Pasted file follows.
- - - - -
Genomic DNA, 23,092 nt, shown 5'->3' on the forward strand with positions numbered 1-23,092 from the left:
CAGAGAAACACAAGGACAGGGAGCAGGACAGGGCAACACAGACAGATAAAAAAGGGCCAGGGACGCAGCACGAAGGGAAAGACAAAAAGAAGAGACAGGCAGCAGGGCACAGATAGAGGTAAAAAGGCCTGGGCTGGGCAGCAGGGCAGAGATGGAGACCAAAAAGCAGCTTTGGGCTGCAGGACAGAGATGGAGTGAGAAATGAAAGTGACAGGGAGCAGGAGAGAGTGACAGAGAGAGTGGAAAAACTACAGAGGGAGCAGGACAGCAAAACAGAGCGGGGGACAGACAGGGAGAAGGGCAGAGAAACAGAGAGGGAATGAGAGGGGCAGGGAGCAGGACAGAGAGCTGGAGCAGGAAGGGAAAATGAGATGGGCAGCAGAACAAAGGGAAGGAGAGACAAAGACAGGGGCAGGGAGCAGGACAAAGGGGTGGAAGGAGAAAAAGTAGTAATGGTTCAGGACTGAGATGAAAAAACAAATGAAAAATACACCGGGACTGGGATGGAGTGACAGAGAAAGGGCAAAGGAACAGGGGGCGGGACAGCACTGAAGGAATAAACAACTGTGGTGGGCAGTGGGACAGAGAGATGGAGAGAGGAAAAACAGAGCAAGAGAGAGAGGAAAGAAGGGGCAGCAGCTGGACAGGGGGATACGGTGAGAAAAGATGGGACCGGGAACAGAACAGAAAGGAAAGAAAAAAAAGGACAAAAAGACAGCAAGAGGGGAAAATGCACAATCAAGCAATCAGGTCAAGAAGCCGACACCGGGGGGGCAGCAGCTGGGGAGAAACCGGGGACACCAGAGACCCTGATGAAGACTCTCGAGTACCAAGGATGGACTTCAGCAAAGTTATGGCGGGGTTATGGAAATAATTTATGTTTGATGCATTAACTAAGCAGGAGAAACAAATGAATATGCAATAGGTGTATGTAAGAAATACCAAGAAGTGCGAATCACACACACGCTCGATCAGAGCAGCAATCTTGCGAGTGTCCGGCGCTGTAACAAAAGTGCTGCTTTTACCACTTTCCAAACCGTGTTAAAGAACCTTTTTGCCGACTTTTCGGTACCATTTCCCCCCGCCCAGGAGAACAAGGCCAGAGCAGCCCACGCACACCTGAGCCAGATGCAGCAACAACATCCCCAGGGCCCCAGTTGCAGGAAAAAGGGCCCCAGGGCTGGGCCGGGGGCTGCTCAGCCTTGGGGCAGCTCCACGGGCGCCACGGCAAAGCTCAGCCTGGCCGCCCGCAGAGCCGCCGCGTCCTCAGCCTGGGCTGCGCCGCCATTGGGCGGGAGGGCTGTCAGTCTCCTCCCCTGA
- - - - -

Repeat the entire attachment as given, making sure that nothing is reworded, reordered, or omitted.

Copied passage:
Genomic DNA, 23,092 nt, shown 5'->3' on the forward strand with positions numbered 1-23,092 from the left:
CAGAGAAACACAAGGACAGGGAGCAGGACAGGGCAACACAGACAGATAAAAAAGGGCCAGGGACGCAGCACGAAGGGAAAGACAAAAAGAAGAGACAGGCAGCAGGGCACAGATAGAGGTAAAAAGGCCTGGGCTGGGCAGCAGGGCAGAGATGGAGACCAAAAAGCAGCTTTGGGCTGCAGGACAGAGATGGAGTGAGAAATGAAAGTGACAGGGAGCAGGAGAGAGTGACAGAGAGAGTGGAAAAACTACAGAGGGAGCAGGACAGCAAAACAGAGCGGGGGACAGACAGGGAGAAGGGCAGAGAAACAGAGAGGGAATGAGAGGGGCAGGGAGCAGGACAGAGAGCTGGAGCAGGAAGGGAAAATGAGATGGGCAGCAGAACAAAGGGAAGGAGAGACAAAGACAGGGGCAGGGAGCAGGACAAAGGGGTGGAAGGAGAAAAAGTAGTAATGGTTCAGGACTGAGATGAAAAAACAAATGAAAAATACACCGGGACTGGGATGGAGTGACAGAGAAAGGGCAAAGGAACAGGGGGCGGGACAGCACTGAAGGAATAAACAACTGTGGTGGGCAGTGGGACAGAGAGATGGAGAGAGGAAAAACAGAGCAAGAGAGAGAGGAAAGAAGGGGCAGCAGCTGGACAGGGGGATACGGTGAGAAAAGATGGGACCGGGAACAGAACAGAAAGGAAAGAAAAAAAAGGACAAAAAGACAGCAAGAGGGGAAAATGCACAATCAAGCAATCAGGTCAAGAAGCCGACACCGGGGGGGCAGCAGCTGGGGAGAAACCGGGGACACCAGAGACCCTGATGAAGACTCTCGAGTACCAAGGATGGACTTCAGCAAAGTTATGGCGGGGTTATGGAAATAATTTATGTTTGATGCATTAACTAAGCAGGAGAAACAAATGAATATGCAATAGGTGTATGTAAGAAATACCAAGAAGTGCGAATCACACACACGCTCGATCAGAGCAGCAATCTTGCGAGTGTCCGGCGCTGTAACAAAAGTGCTGCTTTTACCACTTTCCAAACCGTGTTAAAGAACCTTTTTGCCGACTTTTCGGTACCATTTCCCCCCGCCCAGGAGAACAAGGCCAGAGCAGCCCACGCACACCTGAGCCAGATGCAGCAACAACATCCCCAGGGCCCCAGTTGCAGGAAAAAGGGCCCCAGGGCTGGGCCGGGGGCTGCTCAGCCTTGGGGCAGCTCCACGGGCGCCACGGCAAAGCTCAGCCTGGCCGCCCGCAGAGCCGCCGCGTCCTCAGCCTGGGCTGCGCCGCCATTGGGCGGGAGGGCTGTCAGTCTCCTCCCCTGA